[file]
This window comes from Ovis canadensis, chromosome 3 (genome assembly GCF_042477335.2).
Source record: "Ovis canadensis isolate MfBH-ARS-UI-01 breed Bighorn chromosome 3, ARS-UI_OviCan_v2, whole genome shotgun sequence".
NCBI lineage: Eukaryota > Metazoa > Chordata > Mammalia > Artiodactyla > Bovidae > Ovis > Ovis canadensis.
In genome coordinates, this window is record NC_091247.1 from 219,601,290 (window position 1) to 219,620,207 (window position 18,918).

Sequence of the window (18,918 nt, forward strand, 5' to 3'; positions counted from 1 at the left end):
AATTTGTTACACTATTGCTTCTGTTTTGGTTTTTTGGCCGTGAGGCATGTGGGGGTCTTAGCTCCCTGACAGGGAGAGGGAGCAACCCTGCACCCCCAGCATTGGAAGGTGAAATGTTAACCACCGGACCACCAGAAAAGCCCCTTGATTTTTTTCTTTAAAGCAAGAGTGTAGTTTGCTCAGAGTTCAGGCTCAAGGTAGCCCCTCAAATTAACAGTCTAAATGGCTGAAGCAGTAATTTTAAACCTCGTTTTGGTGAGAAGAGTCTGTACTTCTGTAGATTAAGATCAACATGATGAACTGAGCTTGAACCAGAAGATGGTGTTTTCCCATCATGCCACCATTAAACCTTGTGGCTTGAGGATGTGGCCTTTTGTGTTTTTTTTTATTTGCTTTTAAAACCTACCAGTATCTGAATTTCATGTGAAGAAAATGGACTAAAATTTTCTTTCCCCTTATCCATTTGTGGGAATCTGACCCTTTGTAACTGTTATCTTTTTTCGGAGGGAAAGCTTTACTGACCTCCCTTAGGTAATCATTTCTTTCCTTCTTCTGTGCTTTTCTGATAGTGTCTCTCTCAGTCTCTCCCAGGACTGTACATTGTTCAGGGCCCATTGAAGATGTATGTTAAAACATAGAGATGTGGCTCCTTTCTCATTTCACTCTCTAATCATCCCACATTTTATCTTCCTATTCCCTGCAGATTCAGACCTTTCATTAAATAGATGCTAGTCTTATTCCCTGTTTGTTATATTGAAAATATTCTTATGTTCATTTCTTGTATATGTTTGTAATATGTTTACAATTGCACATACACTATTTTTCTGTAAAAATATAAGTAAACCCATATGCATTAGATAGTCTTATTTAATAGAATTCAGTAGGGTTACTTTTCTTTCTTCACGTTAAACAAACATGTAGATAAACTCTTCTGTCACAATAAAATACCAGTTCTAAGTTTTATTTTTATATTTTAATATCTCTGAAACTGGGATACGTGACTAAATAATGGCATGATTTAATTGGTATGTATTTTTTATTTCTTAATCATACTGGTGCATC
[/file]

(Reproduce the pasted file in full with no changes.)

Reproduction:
This window comes from Ovis canadensis, chromosome 3 (genome assembly GCF_042477335.2).
Source record: "Ovis canadensis isolate MfBH-ARS-UI-01 breed Bighorn chromosome 3, ARS-UI_OviCan_v2, whole genome shotgun sequence".
NCBI lineage: Eukaryota > Metazoa > Chordata > Mammalia > Artiodactyla > Bovidae > Ovis > Ovis canadensis.
In genome coordinates, this window is record NC_091247.1 from 219,601,290 (window position 1) to 219,620,207 (window position 18,918).

Sequence of the window (18,918 nt, forward strand, 5' to 3'; positions counted from 1 at the left end):
AATTTGTTACACTATTGCTTCTGTTTTGGTTTTTTGGCCGTGAGGCATGTGGGGGTCTTAGCTCCCTGACAGGGAGAGGGAGCAACCCTGCACCCCCAGCATTGGAAGGTGAAATGTTAACCACCGGACCACCAGAAAAGCCCCTTGATTTTTTTCTTTAAAGCAAGAGTGTAGTTTGCTCAGAGTTCAGGCTCAAGGTAGCCCCTCAAATTAACAGTCTAAATGGCTGAAGCAGTAATTTTAAACCTCGTTTTGGTGAGAAGAGTCTGTACTTCTGTAGATTAAGATCAACATGATGAACTGAGCTTGAACCAGAAGATGGTGTTTTCCCATCATGCCACCATTAAACCTTGTGGCTTGAGGATGTGGCCTTTTGTGTTTTTTTTTATTTGCTTTTAAAACCTACCAGTATCTGAATTTCATGTGAAGAAAATGGACTAAAATTTTCTTTCCCCTTATCCATTTGTGGGAATCTGACCCTTTGTAACTGTTATCTTTTTTCGGAGGGAAAGCTTTACTGACCTCCCTTAGGTAATCATTTCTTTCCTTCTTCTGTGCTTTTCTGATAGTGTCTCTCTCAGTCTCTCCCAGGACTGTACATTGTTCAGGGCCCATTGAAGATGTATGTTAAAACATAGAGATGTGGCTCCTTTCTCATTTCACTCTCTAATCATCCCACATTTTATCTTCCTATTCCCTGCAGATTCAGACCTTTCATTAAATAGATGCTAGTCTTATTCCCTGTTTGTTATATTGAAAATATTCTTATGTTCATTTCTTGTATATGTTTGTAATATGTTTACAATTGCACATACACTATTTTTCTGTAAAAATATAAGTAAACCCATATGCATTAGATAGTCTTATTTAATAGAATTCAGTAGGGTTACTTTTCTTTCTTCACGTTAAACAAACATGTAGATAAACTCTTCTGTCACAATAAAATACCAGTTCTAAGTTTTATTTTTATATTTTAATATCTCTGAAACTGGGATACGTGACTAAATAATGGCATGATTTAATTGGTATGTATTTTTTATTTCTTAATCATACTGGTGCATC